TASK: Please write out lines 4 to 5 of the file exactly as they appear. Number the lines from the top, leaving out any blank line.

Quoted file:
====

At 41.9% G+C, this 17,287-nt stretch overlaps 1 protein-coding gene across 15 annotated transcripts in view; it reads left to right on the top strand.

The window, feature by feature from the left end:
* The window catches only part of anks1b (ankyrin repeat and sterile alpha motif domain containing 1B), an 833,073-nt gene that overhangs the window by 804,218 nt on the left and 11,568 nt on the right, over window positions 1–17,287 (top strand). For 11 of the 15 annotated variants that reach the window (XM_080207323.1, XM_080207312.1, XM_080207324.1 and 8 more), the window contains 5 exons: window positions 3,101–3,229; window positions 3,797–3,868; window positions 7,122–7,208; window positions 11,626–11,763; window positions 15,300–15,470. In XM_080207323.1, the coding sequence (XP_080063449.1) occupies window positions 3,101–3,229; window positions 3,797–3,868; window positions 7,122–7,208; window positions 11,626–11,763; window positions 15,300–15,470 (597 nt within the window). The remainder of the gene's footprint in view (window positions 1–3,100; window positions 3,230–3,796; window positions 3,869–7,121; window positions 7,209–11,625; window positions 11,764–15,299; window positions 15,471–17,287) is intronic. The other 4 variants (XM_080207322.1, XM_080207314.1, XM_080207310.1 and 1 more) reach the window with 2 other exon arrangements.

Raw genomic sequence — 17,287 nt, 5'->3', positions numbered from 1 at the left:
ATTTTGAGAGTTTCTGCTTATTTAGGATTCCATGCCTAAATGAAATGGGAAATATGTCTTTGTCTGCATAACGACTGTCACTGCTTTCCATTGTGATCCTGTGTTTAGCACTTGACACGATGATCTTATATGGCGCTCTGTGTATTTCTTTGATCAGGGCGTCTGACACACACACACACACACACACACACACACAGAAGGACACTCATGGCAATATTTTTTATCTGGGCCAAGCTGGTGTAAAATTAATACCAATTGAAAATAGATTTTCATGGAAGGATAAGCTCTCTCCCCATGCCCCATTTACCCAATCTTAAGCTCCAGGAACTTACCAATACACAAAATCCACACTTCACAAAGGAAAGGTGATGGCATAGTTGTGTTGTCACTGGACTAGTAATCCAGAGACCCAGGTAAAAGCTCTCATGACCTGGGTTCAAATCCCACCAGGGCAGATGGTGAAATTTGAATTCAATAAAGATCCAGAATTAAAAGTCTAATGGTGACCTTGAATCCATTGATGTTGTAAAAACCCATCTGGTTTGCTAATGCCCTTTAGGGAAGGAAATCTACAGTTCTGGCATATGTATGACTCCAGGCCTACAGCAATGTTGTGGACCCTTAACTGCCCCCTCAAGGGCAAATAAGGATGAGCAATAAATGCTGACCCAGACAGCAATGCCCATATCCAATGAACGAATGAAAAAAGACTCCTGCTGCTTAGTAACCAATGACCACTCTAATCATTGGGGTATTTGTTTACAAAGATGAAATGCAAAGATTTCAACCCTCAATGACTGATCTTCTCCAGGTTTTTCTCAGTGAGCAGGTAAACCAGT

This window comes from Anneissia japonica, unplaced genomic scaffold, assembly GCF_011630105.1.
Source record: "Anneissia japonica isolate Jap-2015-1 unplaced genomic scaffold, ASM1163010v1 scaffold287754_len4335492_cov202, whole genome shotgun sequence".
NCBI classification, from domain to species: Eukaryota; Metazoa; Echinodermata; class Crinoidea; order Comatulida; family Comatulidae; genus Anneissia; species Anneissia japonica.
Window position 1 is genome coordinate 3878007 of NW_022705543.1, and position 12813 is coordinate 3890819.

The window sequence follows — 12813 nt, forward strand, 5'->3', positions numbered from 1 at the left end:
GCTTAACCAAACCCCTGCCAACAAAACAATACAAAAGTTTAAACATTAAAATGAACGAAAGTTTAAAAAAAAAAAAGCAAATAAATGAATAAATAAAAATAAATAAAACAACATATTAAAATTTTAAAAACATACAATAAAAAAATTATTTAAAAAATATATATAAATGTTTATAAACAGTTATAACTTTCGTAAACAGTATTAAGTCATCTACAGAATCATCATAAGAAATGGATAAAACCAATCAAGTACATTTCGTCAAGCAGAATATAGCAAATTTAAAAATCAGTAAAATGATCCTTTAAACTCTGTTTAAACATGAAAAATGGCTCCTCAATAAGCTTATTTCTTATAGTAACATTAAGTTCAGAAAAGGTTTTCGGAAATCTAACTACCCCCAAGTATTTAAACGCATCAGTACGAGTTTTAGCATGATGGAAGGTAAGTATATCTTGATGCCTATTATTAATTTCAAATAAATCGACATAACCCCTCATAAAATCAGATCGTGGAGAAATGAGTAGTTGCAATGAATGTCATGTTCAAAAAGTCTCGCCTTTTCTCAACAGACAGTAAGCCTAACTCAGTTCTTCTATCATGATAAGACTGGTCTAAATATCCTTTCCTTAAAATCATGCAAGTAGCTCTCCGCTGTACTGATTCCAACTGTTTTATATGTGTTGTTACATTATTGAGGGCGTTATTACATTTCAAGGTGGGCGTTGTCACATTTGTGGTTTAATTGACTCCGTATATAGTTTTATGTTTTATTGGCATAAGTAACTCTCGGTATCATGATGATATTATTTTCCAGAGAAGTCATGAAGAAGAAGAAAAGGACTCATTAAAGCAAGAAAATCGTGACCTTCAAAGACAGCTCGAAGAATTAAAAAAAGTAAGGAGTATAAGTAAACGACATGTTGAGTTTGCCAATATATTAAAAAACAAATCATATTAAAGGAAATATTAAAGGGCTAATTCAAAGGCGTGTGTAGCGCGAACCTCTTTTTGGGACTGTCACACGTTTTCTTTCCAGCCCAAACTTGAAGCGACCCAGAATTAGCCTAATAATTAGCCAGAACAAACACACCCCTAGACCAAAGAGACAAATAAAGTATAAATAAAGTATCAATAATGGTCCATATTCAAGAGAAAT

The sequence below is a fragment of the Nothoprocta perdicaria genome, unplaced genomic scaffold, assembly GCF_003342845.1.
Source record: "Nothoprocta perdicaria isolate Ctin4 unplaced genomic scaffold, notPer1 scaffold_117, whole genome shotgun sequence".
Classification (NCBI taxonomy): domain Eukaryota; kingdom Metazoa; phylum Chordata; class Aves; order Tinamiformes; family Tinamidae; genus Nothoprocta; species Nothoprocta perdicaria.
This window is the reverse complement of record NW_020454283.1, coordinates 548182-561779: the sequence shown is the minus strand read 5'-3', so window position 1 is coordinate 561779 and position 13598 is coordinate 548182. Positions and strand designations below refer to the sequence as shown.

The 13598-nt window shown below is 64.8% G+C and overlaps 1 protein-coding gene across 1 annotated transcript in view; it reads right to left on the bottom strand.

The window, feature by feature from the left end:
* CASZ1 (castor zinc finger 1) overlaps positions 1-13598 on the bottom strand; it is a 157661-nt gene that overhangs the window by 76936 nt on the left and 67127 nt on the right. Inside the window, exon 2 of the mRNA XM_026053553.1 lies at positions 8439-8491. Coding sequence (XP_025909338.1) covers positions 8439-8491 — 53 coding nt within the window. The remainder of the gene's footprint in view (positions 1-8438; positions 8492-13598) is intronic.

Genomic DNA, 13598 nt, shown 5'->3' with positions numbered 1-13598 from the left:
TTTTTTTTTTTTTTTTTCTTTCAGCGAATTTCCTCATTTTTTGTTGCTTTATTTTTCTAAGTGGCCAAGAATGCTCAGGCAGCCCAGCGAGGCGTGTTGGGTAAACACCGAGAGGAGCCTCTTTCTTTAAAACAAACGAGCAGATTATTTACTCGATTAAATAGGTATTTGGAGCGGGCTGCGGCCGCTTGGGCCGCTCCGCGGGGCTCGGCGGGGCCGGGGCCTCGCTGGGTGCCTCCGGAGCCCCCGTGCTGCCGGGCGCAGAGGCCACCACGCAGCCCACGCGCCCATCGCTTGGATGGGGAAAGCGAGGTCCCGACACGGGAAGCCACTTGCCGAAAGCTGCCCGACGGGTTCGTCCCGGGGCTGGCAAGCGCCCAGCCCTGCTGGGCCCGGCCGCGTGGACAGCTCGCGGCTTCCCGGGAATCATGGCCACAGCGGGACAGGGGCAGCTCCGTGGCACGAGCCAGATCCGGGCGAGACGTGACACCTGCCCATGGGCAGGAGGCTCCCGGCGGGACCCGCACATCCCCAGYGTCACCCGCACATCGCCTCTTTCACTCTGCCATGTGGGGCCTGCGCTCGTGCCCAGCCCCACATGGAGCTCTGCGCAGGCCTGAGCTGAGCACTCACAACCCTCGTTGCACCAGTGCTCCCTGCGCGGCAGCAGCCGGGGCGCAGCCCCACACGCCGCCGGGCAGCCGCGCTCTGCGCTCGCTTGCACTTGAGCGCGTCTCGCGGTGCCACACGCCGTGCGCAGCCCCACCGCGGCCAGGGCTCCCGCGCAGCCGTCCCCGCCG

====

Raw genomic sequence — 17,287 nt, 5'->3', positions numbered from 1 at the left:
ATTTTGAGAGTTTCTGCTTATTTAGGATTCCATGCCTAAATGAAATGGGAAATATGTCTTTGTCTGCATAACGACTGTCACTGCTTTCCATTGTGATCCTGTGTTTAGCACTTGACACGATGATCTTATATGGCGCTCTGTGTATTTCTTTGATCAGGGCGTCTGACACACACACACACACACACACACACACACAGAAGGACACTCATGGCAATATTTTTTATCTGGGCCAAGCTGGTGTAAAATTAATACCAATTGAAAATAGATTTTCATGGAAGGATAAGCTCTCTCCCCATGCCCCATTTACCCAATCTTAAGCTCCAGGAACTTACCAATACACAAAATCCACACTTCACAAAGGAAAGGTGATGGCATAGTTGTGTTGTCACTGGACTAGTAATCCAGAGACCCAGGTAAAAGCTCTCATGACCTGGGTTCAAATCCCACCAGGGCAGATGGTGAAATTTGAATTCAATAAAGATCCAGAATTAAAAGTCTAATGGTGACCTTGAATCCATTGATGTTGTAAAAACCCATCTGGTTTGCTAATGCCCTTTAGGGAAGGAAATCTACAGTTCTGGCATATGTATGACTCCAGGCCTACAGCAATGTTGTGGACCCTTAACTGCCCCCTCAAGGGCAAATAAGGATGAGCAATAAATGCTGACCCAGACAGCAATGCCCATATCCAATGAACGAATGAAAAAAGACTCCTGCTGCTTAGTAACCAATGACCACTCTAATCATTGGGGTATTTGTTTACAAAGATGAAATGCAAAGATTTCAACCCTCAATGACTGATCTTCTCCAGGTTTTTCTCAGTGAGCAGGTAAACCAGT